GPM Catches Tropical Cyclone Ula Rebounding
Tropical cyclone ULA weakened to tropical storm intensity after passing south of and then to the west of the Fiji Islands in the South Pacific. ULA has now started to intensify again while moving to the southeast of New Caledonia. The GPM core observatory satellite passed above tropical cyclone ULA on January 7, 2016 at 1149 UTC when maximum sustained wind speeds were estimated at 45 kts (52 mph). Rain was measured by GPM's Dual-Frequency Precipitation Radar (DPR) instrument falling at a rate of 68 mm (2.7 inches) per hour in storms on ULA's southern side. Some of these convective storms were shown reaching heights of 11.5 km (6.9 miles) by GPM's radar (DPR Ku Band).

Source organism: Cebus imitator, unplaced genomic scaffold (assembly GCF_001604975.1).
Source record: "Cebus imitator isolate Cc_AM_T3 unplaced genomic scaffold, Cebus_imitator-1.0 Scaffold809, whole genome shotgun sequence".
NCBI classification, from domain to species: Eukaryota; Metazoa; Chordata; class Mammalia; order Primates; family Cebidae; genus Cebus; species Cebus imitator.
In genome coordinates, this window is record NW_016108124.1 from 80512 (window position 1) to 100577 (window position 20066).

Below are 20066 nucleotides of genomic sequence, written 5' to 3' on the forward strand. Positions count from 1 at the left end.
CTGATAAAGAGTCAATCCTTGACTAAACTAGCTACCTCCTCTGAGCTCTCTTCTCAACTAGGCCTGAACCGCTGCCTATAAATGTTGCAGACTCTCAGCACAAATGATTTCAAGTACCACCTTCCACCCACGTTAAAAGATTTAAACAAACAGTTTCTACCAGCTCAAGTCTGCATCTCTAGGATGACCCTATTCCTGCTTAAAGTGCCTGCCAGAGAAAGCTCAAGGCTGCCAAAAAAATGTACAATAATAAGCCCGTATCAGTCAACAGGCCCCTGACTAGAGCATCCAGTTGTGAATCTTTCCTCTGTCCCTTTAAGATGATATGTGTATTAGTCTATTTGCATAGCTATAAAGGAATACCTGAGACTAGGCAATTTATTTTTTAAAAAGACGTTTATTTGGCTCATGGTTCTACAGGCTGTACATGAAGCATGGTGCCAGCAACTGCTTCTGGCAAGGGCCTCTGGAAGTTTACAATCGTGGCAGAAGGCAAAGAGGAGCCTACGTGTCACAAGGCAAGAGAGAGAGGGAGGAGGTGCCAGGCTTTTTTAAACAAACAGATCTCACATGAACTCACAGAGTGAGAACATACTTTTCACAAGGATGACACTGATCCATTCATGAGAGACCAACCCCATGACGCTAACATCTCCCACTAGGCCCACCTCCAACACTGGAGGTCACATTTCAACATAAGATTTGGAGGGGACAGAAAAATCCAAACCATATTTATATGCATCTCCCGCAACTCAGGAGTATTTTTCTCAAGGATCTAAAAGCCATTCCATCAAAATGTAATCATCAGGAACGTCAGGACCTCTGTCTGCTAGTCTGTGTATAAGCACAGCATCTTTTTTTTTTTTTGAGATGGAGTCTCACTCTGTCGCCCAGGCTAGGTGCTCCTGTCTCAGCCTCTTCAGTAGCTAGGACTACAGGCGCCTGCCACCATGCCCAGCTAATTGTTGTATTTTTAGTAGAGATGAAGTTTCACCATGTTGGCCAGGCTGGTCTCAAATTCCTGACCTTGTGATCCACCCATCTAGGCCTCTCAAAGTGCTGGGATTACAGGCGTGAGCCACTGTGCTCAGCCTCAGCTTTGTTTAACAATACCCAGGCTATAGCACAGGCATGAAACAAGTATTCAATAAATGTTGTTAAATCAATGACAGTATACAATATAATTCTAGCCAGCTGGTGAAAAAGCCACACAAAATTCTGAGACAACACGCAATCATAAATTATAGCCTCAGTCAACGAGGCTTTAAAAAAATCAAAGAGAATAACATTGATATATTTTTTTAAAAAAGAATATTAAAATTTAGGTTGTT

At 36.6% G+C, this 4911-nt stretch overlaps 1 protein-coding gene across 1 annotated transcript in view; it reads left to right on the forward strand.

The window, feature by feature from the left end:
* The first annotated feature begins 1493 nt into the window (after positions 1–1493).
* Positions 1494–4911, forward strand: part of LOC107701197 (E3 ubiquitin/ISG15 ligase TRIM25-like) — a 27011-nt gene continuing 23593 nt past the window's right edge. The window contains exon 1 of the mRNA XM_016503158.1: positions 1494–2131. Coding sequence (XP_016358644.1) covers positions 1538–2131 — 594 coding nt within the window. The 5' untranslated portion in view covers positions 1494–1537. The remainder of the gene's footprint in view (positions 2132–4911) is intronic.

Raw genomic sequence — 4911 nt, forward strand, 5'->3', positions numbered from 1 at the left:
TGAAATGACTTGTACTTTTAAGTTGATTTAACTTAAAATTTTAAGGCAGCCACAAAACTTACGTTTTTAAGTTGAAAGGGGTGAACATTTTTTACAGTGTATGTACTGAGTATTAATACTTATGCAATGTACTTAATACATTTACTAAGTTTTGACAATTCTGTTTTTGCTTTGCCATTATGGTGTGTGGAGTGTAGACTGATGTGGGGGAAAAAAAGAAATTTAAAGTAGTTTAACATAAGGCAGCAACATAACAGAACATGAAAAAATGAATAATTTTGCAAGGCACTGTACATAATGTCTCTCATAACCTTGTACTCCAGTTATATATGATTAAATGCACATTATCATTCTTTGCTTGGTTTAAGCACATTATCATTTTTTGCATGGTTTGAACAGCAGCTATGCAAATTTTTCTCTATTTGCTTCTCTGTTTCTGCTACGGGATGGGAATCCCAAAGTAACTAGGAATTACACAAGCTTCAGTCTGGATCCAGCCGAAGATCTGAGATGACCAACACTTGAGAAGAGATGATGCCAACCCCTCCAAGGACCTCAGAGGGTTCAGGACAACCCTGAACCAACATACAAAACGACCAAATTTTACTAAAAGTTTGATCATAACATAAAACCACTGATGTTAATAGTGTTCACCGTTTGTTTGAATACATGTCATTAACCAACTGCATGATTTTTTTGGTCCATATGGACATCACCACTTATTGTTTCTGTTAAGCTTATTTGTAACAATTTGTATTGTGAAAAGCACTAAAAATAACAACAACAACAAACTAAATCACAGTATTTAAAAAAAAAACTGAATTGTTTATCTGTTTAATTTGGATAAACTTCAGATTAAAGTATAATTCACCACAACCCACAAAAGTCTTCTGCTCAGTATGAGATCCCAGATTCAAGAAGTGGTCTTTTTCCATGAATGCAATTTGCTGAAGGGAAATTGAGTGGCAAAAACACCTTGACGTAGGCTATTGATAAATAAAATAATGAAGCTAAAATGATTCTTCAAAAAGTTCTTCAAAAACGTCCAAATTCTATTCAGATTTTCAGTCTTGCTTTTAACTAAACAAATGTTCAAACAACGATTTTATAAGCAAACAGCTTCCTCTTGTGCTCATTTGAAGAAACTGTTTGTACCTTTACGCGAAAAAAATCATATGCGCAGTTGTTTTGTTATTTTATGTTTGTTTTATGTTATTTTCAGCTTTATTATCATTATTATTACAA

The Joint Typhoon Warning Center (JTWC) predicts that tropical cyclone ULA will rebound to 65 kts (75 mph) in the next couple of days. ULA will then be the equivalent of a category 1 hurricane on the Saffir-Simpson Hurricane Wind Scale.